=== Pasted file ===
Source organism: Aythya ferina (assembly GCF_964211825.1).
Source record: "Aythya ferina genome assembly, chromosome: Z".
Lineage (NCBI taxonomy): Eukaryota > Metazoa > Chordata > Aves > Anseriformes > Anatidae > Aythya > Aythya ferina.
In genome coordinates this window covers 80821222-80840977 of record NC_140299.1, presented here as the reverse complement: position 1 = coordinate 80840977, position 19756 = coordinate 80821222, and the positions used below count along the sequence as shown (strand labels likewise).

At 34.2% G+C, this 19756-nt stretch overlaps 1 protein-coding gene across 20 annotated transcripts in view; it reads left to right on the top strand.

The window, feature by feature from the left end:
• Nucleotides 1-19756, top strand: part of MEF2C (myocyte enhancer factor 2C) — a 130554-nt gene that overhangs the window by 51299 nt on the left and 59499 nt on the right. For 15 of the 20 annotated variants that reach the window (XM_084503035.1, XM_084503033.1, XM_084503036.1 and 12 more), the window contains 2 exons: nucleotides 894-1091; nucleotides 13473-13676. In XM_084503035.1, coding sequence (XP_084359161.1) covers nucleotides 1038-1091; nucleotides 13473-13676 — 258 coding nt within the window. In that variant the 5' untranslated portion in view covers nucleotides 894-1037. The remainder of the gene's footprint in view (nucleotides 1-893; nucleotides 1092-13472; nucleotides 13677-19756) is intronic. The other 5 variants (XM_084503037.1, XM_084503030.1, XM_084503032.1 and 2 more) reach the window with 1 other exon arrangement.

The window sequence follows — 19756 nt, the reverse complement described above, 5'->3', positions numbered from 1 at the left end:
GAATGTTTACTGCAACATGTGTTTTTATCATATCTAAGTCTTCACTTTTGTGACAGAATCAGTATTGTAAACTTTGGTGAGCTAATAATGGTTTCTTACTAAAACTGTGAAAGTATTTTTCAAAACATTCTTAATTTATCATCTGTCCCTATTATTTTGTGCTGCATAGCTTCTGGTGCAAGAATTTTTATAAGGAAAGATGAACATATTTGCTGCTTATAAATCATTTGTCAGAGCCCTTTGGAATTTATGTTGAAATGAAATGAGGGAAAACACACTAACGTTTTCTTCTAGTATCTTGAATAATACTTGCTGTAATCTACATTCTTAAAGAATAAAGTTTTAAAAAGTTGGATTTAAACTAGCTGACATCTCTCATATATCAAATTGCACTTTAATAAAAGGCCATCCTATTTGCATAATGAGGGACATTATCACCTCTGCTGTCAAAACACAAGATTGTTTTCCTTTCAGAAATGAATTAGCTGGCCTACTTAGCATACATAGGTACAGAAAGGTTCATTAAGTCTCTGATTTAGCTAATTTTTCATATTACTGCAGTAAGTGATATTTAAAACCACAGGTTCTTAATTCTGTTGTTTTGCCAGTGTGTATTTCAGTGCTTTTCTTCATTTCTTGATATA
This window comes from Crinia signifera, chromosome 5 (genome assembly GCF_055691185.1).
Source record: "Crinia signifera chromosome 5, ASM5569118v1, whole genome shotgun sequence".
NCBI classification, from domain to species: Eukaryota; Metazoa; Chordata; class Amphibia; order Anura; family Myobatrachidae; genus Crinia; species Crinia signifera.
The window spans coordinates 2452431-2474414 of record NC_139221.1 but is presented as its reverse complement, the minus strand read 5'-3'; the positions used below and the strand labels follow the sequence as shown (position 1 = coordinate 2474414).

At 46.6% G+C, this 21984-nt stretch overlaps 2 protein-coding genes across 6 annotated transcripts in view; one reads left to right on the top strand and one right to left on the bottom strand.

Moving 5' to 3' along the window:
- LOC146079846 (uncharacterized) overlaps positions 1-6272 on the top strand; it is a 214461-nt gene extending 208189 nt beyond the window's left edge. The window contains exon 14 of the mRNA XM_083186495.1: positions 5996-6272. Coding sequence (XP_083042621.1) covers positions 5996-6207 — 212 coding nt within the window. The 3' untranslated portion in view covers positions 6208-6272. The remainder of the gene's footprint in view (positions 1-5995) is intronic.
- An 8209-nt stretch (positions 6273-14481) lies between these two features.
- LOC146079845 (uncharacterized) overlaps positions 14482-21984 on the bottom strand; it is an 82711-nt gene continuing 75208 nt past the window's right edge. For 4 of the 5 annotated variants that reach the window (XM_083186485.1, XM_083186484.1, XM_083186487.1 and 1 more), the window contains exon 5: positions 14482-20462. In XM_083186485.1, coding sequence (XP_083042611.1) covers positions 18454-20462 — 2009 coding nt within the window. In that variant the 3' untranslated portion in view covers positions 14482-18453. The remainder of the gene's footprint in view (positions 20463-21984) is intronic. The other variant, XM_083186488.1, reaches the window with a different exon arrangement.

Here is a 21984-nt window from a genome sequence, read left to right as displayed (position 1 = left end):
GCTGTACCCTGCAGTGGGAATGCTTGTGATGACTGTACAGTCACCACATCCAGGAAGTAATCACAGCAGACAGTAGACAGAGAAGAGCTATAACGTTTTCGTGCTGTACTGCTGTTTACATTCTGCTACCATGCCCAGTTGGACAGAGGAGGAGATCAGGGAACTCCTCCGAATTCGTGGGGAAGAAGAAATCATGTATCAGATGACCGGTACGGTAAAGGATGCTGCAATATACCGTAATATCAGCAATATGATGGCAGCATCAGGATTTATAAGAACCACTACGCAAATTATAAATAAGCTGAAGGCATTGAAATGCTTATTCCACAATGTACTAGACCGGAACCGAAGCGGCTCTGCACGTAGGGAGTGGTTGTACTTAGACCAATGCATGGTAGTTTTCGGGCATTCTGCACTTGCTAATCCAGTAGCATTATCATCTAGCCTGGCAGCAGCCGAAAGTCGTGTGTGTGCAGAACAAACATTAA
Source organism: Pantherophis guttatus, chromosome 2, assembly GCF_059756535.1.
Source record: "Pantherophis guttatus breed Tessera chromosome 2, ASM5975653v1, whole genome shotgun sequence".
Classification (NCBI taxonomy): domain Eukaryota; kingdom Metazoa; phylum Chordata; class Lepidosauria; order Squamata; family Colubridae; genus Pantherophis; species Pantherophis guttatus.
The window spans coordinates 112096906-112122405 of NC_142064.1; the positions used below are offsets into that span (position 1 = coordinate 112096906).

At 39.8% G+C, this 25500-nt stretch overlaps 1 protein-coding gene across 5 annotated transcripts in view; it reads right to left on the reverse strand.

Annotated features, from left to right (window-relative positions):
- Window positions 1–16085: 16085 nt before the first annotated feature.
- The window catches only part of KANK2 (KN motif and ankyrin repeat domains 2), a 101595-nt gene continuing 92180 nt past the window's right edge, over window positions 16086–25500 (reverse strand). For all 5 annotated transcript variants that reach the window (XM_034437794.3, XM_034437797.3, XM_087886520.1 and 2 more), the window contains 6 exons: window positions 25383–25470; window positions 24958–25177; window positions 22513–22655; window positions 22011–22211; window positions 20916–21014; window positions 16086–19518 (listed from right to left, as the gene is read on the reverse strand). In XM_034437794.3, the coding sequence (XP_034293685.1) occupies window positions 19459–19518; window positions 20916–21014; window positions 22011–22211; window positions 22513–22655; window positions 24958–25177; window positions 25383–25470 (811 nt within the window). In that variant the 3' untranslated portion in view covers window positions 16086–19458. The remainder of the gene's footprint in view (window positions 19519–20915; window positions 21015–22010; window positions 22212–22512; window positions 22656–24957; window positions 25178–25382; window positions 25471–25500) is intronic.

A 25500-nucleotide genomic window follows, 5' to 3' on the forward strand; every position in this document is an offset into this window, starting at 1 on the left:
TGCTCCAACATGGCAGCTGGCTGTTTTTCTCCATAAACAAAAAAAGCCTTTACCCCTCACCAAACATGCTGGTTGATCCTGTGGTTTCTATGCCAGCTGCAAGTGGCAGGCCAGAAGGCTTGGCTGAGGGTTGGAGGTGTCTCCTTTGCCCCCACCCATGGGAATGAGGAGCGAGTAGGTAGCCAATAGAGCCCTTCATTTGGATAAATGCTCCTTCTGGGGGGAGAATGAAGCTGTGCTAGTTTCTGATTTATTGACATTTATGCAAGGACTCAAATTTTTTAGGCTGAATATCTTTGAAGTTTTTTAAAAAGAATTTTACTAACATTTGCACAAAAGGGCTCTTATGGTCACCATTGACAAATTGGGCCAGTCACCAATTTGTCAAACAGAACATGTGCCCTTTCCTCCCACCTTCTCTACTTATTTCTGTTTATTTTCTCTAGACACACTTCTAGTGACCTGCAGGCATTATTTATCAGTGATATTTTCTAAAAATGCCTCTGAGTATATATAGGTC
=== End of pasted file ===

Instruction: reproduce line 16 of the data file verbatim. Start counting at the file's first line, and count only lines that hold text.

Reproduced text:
- LOC146079846 (uncharacterized) overlaps positions 1-6272 on the top strand; it is a 214461-nt gene extending 208189 nt beyond the window's left edge. The window contains exon 14 of the mRNA XM_083186495.1: positions 5996-6272. Coding sequence (XP_083042621.1) covers positions 5996-6207 — 212 coding nt within the window. The 3' untranslated portion in view covers positions 6208-6272. The remainder of the gene's footprint in view (positions 1-5995) is intronic.